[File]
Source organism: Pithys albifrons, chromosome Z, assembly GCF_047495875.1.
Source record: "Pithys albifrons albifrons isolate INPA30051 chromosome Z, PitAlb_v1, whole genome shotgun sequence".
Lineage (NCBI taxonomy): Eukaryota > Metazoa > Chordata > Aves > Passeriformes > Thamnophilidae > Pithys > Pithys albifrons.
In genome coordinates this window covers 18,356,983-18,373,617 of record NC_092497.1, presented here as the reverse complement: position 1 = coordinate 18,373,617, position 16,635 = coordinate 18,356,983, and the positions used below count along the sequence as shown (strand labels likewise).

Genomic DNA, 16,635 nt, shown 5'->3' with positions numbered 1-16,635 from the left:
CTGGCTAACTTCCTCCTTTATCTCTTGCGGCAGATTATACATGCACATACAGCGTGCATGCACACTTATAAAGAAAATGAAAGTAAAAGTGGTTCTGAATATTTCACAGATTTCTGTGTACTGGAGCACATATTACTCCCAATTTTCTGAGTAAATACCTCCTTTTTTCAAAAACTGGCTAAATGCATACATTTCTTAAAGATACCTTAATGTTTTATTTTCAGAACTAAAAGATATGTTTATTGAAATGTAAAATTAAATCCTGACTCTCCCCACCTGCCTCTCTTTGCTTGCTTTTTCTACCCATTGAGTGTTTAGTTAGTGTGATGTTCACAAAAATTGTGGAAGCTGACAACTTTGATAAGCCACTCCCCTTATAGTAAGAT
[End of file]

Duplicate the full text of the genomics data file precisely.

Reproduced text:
Source organism: Pithys albifrons, chromosome Z, assembly GCF_047495875.1.
Source record: "Pithys albifrons albifrons isolate INPA30051 chromosome Z, PitAlb_v1, whole genome shotgun sequence".
Lineage (NCBI taxonomy): Eukaryota > Metazoa > Chordata > Aves > Passeriformes > Thamnophilidae > Pithys > Pithys albifrons.
In genome coordinates this window covers 18,356,983-18,373,617 of record NC_092497.1, presented here as the reverse complement: position 1 = coordinate 18,373,617, position 16,635 = coordinate 18,356,983, and the positions used below count along the sequence as shown (strand labels likewise).

Genomic DNA, 16,635 nt, shown 5'->3' with positions numbered 1-16,635 from the left:
CTGGCTAACTTCCTCCTTTATCTCTTGCGGCAGATTATACATGCACATACAGCGTGCATGCACACTTATAAAGAAAATGAAAGTAAAAGTGGTTCTGAATATTTCACAGATTTCTGTGTACTGGAGCACATATTACTCCCAATTTTCTGAGTAAATACCTCCTTTTTTCAAAAACTGGCTAAATGCATACATTTCTTAAAGATACCTTAATGTTTTATTTTCAGAACTAAAAGATATGTTTATTGAAATGTAAAATTAAATCCTGACTCTCCCCACCTGCCTCTCTTTGCTTGCTTTTTCTACCCATTGAGTGTTTAGTTAGTGTGATGTTCACAAAAATTGTGGAAGCTGACAACTTTGATAAGCCACTCCCCTTATAGTAAGAT